Two years after I signed the publishing contract for Pull Focus, and 10 years after I wrote the first few pages, my book officially published last week.
I’m grateful to everyone’s enthusiasm in the early reviews of the book, in sending comments, in entering the swag giveaway contest and blogging about it, and of course, to my publishing and publicity teams.
If it takes a village to raise a child, it takes a small army of bibliophiles to help a debut writer introduce her novel to the world.
That includes the poet/novelist Priscila Uppal, a close friend and mentor. Years ago, she said over lunch, ‘Helen, you’re always going to be too busy running things. If you want to write, then write. I’ll be your coach and in exchange you can teach me how to raise money for an art + health institute.”
Sadly, Priscila passed away three years ago, almost to the day. I’ll raise of glass of champagne in her memory today and as thanks to David Layton, Anna Porter, Molly Peacock, Barbara Berson, and Rabindranath Maharaj, who generously offered editorial feedback over the years.
I hope you’ll join me for these September virtual events! Free with registration.
Monday, September 27th, 6-7 pm EDT – Bob Ramsay Talks, In Conversation with Helen Walsh. Register HERE.
There are more in-person and virtual Toronto events this fall, as well as book tours in the UK (October) and US (November). Where possible, I’ll livestream the talk portions of in-person events. Details to come.
“PULL FOCUS by Helen Walsh is a delightful story that captures the complex and often dark world of a Film Festival with the right amount of behind-the-scenes intrigue. With its crisp dialogue and fast pace, reading the book is like watching a film. The writing style is fresh and convincing.”– Purabi Sinha Das, Goodreads
TIFF + Belfast
TIFF opens this week, with an amazing line-up of films, both virtual and in-person. Line-up available HERE.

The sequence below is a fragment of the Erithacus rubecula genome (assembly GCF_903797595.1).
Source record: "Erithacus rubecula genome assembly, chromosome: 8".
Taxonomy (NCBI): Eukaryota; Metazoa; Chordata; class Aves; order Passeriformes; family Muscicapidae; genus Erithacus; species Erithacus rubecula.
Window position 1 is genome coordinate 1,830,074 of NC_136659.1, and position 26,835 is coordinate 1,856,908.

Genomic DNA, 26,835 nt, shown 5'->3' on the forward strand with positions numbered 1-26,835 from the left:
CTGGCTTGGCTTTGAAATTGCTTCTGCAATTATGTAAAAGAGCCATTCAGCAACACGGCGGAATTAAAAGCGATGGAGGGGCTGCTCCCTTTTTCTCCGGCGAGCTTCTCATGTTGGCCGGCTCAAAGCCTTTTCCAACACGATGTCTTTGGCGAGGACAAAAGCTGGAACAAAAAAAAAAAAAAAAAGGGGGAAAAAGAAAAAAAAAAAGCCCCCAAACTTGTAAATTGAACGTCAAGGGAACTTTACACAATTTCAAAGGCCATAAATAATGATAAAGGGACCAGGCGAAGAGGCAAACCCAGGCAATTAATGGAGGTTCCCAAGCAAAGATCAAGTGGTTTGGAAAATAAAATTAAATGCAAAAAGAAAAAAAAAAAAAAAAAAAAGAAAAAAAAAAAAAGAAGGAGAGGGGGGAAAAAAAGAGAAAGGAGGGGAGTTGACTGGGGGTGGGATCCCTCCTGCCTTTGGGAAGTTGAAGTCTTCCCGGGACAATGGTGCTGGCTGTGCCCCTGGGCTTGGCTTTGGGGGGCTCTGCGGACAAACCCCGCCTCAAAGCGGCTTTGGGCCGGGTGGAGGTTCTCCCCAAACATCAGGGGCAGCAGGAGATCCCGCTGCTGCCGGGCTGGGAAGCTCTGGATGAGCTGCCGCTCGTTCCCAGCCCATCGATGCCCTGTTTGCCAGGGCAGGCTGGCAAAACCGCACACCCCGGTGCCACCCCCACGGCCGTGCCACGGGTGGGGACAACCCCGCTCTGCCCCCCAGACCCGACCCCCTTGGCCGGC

There are so many in the line-up I want to see, including the adaptations of Canadian novels All My Puny Sorrows (Miriam Toews) and Scarborough (Catherine Hernandez) as well as Kenneth Brannagh’s Belfast starring Judi Dench, Jamie Dornan, Lewis McAskie, and Ciarnan Hinds.
Brannagh is well-known as an actor and director with a long list of movies, television, documentaries, and stage to his name. Born in Belfast in 1960, his family fled to England nine years later as ‘the troubles’ began to intensify. This heart-wrenching choice to trade community for safety lies at the heart of the film, and of so many people’s experience of emigration.
More than 3500 people died between the late 1960s and when the civil war officially ended in 1998 with the Good Friday Peace Accord, half of them civilian. Unofficially, tensions have continued to simmer, increasing in the past few years as the power-sharing government between Protestant and Catholic politicians collapsed and the British government’s scandalously dishonest handling of Brexit and ‘the Irish problem’ exacerbated fissures.
Brannagh’s film debuted at Telluride a few days ago. It received some criticism for treating a bloody conflict through overly sentimental rose-coloured glasses. But far more reviews laud him for pulling off the difficult creative feat of exploring the political through a personal lens and feel it has strong Oscar potential.
I’ve been to Belfast several times, including years ago for meetings on a screenplay I’d written about children of mixed Catholic-Protestant parents, like my own. If you’re not Irish, or haven’t lived in Ireland, it can be difficult to understand just how divided along cultural lines the society still is.
Only 7% of students in Northern Ireland attend integrated schools – ie, schools with both Protestant and Catholic students. The remainder is segregated. (Only 1% of people in Northern Ireland identify as non-Christian.)